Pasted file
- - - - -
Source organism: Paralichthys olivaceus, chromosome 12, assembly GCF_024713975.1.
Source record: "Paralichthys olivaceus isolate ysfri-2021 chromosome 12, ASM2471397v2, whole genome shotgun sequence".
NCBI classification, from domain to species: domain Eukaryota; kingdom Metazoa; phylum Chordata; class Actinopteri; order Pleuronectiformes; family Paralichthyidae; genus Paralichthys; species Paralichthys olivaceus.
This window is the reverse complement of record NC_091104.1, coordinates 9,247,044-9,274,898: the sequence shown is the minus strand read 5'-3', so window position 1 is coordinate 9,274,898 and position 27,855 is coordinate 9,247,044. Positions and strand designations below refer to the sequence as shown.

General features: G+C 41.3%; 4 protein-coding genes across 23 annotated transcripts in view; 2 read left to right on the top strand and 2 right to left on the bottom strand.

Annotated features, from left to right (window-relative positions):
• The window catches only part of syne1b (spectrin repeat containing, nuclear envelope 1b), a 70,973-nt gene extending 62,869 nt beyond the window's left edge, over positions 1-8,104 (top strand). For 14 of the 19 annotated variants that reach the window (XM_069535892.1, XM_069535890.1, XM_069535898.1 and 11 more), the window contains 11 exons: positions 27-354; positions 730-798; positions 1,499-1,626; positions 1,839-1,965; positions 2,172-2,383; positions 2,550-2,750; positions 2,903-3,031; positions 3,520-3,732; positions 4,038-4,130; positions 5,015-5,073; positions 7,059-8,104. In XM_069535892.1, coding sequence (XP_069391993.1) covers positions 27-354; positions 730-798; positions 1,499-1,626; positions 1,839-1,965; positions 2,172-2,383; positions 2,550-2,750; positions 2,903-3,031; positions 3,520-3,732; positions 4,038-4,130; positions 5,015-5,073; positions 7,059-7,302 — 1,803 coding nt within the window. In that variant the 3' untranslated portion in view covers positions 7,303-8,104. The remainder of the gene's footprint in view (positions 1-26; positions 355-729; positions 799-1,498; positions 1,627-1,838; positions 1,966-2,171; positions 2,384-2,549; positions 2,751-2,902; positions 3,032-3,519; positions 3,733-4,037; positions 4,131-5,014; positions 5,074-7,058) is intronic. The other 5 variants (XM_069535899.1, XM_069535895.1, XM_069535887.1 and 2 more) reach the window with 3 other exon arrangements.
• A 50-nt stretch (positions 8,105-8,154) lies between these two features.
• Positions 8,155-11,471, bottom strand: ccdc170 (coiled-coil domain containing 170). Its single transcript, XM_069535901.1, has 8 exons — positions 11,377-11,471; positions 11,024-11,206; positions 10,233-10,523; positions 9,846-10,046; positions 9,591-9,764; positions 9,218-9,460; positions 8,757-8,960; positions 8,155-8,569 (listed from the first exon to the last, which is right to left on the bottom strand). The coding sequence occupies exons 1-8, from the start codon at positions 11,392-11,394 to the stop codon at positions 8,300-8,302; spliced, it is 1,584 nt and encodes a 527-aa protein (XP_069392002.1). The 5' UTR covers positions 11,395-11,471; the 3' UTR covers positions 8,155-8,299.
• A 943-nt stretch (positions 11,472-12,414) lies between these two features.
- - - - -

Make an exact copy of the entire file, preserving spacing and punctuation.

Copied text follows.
Source organism: Paralichthys olivaceus, chromosome 12, assembly GCF_024713975.1.
Source record: "Paralichthys olivaceus isolate ysfri-2021 chromosome 12, ASM2471397v2, whole genome shotgun sequence".
NCBI classification, from domain to species: domain Eukaryota; kingdom Metazoa; phylum Chordata; class Actinopteri; order Pleuronectiformes; family Paralichthyidae; genus Paralichthys; species Paralichthys olivaceus.
This window is the reverse complement of record NC_091104.1, coordinates 9,247,044-9,274,898: the sequence shown is the minus strand read 5'-3', so window position 1 is coordinate 9,274,898 and position 27,855 is coordinate 9,247,044. Positions and strand designations below refer to the sequence as shown.

General features: G+C 41.3%; 4 protein-coding genes across 23 annotated transcripts in view; 2 read left to right on the top strand and 2 right to left on the bottom strand.

Annotated features, from left to right (window-relative positions):
• The window catches only part of syne1b (spectrin repeat containing, nuclear envelope 1b), a 70,973-nt gene extending 62,869 nt beyond the window's left edge, over positions 1-8,104 (top strand). For 14 of the 19 annotated variants that reach the window (XM_069535892.1, XM_069535890.1, XM_069535898.1 and 11 more), the window contains 11 exons: positions 27-354; positions 730-798; positions 1,499-1,626; positions 1,839-1,965; positions 2,172-2,383; positions 2,550-2,750; positions 2,903-3,031; positions 3,520-3,732; positions 4,038-4,130; positions 5,015-5,073; positions 7,059-8,104. In XM_069535892.1, coding sequence (XP_069391993.1) covers positions 27-354; positions 730-798; positions 1,499-1,626; positions 1,839-1,965; positions 2,172-2,383; positions 2,550-2,750; positions 2,903-3,031; positions 3,520-3,732; positions 4,038-4,130; positions 5,015-5,073; positions 7,059-7,302 — 1,803 coding nt within the window. In that variant the 3' untranslated portion in view covers positions 7,303-8,104. The remainder of the gene's footprint in view (positions 1-26; positions 355-729; positions 799-1,498; positions 1,627-1,838; positions 1,966-2,171; positions 2,384-2,549; positions 2,751-2,902; positions 3,032-3,519; positions 3,733-4,037; positions 4,131-5,014; positions 5,074-7,058) is intronic. The other 5 variants (XM_069535899.1, XM_069535895.1, XM_069535887.1 and 2 more) reach the window with 3 other exon arrangements.
• A 50-nt stretch (positions 8,105-8,154) lies between these two features.
• Positions 8,155-11,471, bottom strand: ccdc170 (coiled-coil domain containing 170). Its single transcript, XM_069535901.1, has 8 exons — positions 11,377-11,471; positions 11,024-11,206; positions 10,233-10,523; positions 9,846-10,046; positions 9,591-9,764; positions 9,218-9,460; positions 8,757-8,960; positions 8,155-8,569 (listed from the first exon to the last, which is right to left on the bottom strand). The coding sequence occupies exons 1-8, from the start codon at positions 11,392-11,394 to the stop codon at positions 8,300-8,302; spliced, it is 1,584 nt and encodes a 527-aa protein (XP_069392002.1). The 5' UTR covers positions 11,395-11,471; the 3' UTR covers positions 8,155-8,299.
• A 943-nt stretch (positions 11,472-12,414) lies between these two features.